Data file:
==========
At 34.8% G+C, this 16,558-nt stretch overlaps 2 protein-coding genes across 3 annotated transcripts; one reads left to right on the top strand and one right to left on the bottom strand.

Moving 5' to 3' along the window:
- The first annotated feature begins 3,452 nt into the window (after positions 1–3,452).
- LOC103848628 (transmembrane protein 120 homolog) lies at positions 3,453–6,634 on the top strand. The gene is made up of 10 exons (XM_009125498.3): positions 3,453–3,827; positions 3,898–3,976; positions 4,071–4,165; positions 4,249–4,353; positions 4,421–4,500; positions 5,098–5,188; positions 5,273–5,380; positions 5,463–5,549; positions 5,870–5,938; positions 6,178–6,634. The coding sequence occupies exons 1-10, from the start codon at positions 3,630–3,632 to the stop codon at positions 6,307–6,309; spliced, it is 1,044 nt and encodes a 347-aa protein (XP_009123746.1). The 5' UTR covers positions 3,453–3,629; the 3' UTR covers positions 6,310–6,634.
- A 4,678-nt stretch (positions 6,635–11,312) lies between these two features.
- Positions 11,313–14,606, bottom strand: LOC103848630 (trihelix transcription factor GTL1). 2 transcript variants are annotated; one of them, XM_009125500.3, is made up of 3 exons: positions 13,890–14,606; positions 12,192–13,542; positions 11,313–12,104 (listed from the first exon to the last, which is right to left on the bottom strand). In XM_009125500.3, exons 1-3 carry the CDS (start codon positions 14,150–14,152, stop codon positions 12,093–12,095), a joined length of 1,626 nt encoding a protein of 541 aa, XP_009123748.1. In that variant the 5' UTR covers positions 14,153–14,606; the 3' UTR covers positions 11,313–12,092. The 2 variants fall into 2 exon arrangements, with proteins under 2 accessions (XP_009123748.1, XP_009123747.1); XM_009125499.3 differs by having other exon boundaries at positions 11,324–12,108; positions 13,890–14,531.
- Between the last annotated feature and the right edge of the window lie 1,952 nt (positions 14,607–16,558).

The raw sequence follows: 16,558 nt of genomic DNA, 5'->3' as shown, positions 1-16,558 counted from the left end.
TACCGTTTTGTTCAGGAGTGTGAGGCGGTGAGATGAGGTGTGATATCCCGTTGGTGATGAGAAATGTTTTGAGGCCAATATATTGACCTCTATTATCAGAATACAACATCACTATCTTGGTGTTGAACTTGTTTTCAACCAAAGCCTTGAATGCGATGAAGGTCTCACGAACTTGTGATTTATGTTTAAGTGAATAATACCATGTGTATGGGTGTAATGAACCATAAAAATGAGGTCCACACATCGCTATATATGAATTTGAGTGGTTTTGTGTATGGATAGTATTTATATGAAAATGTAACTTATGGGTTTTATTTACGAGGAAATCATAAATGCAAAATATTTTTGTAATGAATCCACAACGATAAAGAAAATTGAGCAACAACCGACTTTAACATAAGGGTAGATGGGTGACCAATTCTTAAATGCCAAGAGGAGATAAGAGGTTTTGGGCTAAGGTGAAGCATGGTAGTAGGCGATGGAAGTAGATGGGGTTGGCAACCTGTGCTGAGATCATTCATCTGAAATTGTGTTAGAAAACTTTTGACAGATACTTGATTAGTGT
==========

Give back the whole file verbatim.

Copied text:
At 34.8% G+C, this 16,558-nt stretch overlaps 2 protein-coding genes across 3 annotated transcripts; one reads left to right on the top strand and one right to left on the bottom strand.

Moving 5' to 3' along the window:
- The first annotated feature begins 3,452 nt into the window (after positions 1–3,452).
- LOC103848628 (transmembrane protein 120 homolog) lies at positions 3,453–6,634 on the top strand. The gene is made up of 10 exons (XM_009125498.3): positions 3,453–3,827; positions 3,898–3,976; positions 4,071–4,165; positions 4,249–4,353; positions 4,421–4,500; positions 5,098–5,188; positions 5,273–5,380; positions 5,463–5,549; positions 5,870–5,938; positions 6,178–6,634. The coding sequence occupies exons 1-10, from the start codon at positions 3,630–3,632 to the stop codon at positions 6,307–6,309; spliced, it is 1,044 nt and encodes a 347-aa protein (XP_009123746.1). The 5' UTR covers positions 3,453–3,629; the 3' UTR covers positions 6,310–6,634.
- A 4,678-nt stretch (positions 6,635–11,312) lies between these two features.
- Positions 11,313–14,606, bottom strand: LOC103848630 (trihelix transcription factor GTL1). 2 transcript variants are annotated; one of them, XM_009125500.3, is made up of 3 exons: positions 13,890–14,606; positions 12,192–13,542; positions 11,313–12,104 (listed from the first exon to the last, which is right to left on the bottom strand). In XM_009125500.3, exons 1-3 carry the CDS (start codon positions 14,150–14,152, stop codon positions 12,093–12,095), a joined length of 1,626 nt encoding a protein of 541 aa, XP_009123748.1. In that variant the 5' UTR covers positions 14,153–14,606; the 3' UTR covers positions 11,313–12,092. The 2 variants fall into 2 exon arrangements, with proteins under 2 accessions (XP_009123748.1, XP_009123747.1); XM_009125499.3 differs by having other exon boundaries at positions 11,324–12,108; positions 13,890–14,531.
- Between the last annotated feature and the right edge of the window lie 1,952 nt (positions 14,607–16,558).

The raw sequence follows: 16,558 nt of genomic DNA, 5'->3' as shown, positions 1-16,558 counted from the left end.
TACCGTTTTGTTCAGGAGTGTGAGGCGGTGAGATGAGGTGTGATATCCCGTTGGTGATGAGAAATGTTTTGAGGCCAATATATTGACCTCTATTATCAGAATACAACATCACTATCTTGGTGTTGAACTTGTTTTCAACCAAAGCCTTGAATGCGATGAAGGTCTCACGAACTTGTGATTTATGTTTAAGTGAATAATACCATGTGTATGGGTGTAATGAACCATAAAAATGAGGTCCACACATCGCTATATATGAATTTGAGTGGTTTTGTGTATGGATAGTATTTATATGAAAATGTAACTTATGGGTTTTATTTACGAGGAAATCATAAATGCAAAATATTTTTGTAATGAATCCACAACGATAAAGAAAATTGAGCAACAACCGACTTTAACATAAGGGTAGATGGGTGACCAATTCTTAAATGCCAAGAGGAGATAAGAGGTTTTGGGCTAAGGTGAAGCATGGTAGTAGGCGATGGAAGTAGATGGGGTTGGCAACCTGTGCTGAGATCATTCATCTGAAATTGTGTTAGAAAACTTTTGACAGATACTTGATTAGTGT